Tuesday, October 27, 2009

Another rare fish

The Niobrara sea was home to more than just Xiphactinus and sharks. There are dozens of other species of fish, some known very well, others from scrappy remains.

One of the rarest is the fish formerly known as Bananogmius, now Pentanogmius. The name change is sad, really, because I quite enjoy saying "Bananogmius", although not quite as much as I love getting other people to try saying it. It was a large fish with no big teeth, yet a large sail fin running the length of the animal. It had only tiny pectoral and pelvic fins.

The RMDRC has a new articulated specimen (photo above) recovered this year off of private land. The skull is to the left, with the sail fin taking most of the upper half of the large jacket. This one is much larger (over 5 feet long), more complete, and better preserved than the new Denver specimen. It has been "show prepped" to a plaque stage, and will be molded as is. This will get the fish ready for 3d reconstruction using casts of the original bones.

Tuesday, October 20, 2009

Preparing Fish

Nice specimens of Xiphactinus audax can be found occasionally in the Niobrara chalk, however articulated fish are extraordinarily rare. Unfortunately a jumbled pile of bones is not very pretty, so this month we are attempting to reconstruct a 15 foot fish as a panel (flat) mounted skeleton.Above is the skull of the fish, nicknamed "Leroy". It is currently partially prepared and has been on display in our marine hall since the museum opened over 5 years ago. The body was collected sometime in the mid 1990s. Below you can see Jacob Jett preparing one of the many jacketed slabs of bone and chalk. Trust me, that's really his hand.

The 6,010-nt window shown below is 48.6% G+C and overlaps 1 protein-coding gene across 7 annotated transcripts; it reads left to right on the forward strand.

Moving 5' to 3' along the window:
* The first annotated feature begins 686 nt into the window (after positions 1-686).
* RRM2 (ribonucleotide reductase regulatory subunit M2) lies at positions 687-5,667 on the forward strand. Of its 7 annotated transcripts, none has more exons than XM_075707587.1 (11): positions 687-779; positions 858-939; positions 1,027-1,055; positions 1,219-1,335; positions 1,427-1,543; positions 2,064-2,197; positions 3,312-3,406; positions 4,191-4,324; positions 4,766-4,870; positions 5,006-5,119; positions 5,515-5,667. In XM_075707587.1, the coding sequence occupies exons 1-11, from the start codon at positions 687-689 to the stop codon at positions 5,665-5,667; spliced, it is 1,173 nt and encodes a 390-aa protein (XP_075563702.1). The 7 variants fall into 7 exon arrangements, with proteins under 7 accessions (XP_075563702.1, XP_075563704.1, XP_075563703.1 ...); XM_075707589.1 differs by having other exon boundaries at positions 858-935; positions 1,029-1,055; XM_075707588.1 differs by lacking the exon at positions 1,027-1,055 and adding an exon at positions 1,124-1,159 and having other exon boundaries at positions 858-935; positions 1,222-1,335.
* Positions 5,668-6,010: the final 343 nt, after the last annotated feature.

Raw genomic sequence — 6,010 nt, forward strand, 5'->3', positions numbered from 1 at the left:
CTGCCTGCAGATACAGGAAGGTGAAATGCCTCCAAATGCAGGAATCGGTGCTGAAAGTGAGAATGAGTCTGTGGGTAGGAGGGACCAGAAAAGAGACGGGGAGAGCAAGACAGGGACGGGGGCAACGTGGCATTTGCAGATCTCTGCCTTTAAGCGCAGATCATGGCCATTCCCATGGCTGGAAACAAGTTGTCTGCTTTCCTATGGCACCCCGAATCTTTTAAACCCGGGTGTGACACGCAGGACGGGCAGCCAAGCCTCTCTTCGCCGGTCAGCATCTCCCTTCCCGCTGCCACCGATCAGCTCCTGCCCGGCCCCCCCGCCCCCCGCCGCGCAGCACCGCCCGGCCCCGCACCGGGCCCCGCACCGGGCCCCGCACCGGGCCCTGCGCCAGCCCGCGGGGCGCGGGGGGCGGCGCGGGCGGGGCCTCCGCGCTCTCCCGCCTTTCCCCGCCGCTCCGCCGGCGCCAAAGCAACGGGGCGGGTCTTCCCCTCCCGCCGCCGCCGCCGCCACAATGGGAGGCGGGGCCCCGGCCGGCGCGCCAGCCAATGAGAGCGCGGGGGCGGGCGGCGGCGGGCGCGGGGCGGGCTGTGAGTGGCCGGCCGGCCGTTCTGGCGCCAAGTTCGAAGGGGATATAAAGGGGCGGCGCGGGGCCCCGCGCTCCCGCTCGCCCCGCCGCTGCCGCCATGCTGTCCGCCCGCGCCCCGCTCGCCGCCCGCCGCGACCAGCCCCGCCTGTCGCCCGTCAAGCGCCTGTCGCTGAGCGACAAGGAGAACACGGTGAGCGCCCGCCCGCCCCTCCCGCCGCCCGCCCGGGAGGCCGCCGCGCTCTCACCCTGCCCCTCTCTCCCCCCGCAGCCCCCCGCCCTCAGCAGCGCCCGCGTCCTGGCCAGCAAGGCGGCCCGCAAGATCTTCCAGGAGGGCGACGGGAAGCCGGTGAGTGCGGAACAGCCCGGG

I'll continue to update as we proceed, however progress is slow due to how delicate fish bones are, even on these giant predators. Stop by and watch us work in the lab, we will be at this for a while!

Wednesday, October 7, 2009

New Turtle Display Almost Done!

I just wanted everyone to know our new surrogate marine hall is about finished and ready to open, hopefully for this (cold) weekend. We've got quite a turtle-heavy display, featuring skeletons of Archelon, Protostega, Toxochelys, Prionochelys and the shell of Bothremys. Also on display is a mosasaur-bitten Toxochelys shell, RMDRC 08-003 "Kraigums" that I discovered last spring, as well as the only real bones of Megalocoelacanthus dobiei on public display anywhere, the youngest fossil coelacanth found. There are also many more marine touch stations too. Please stop by and let us know what you think!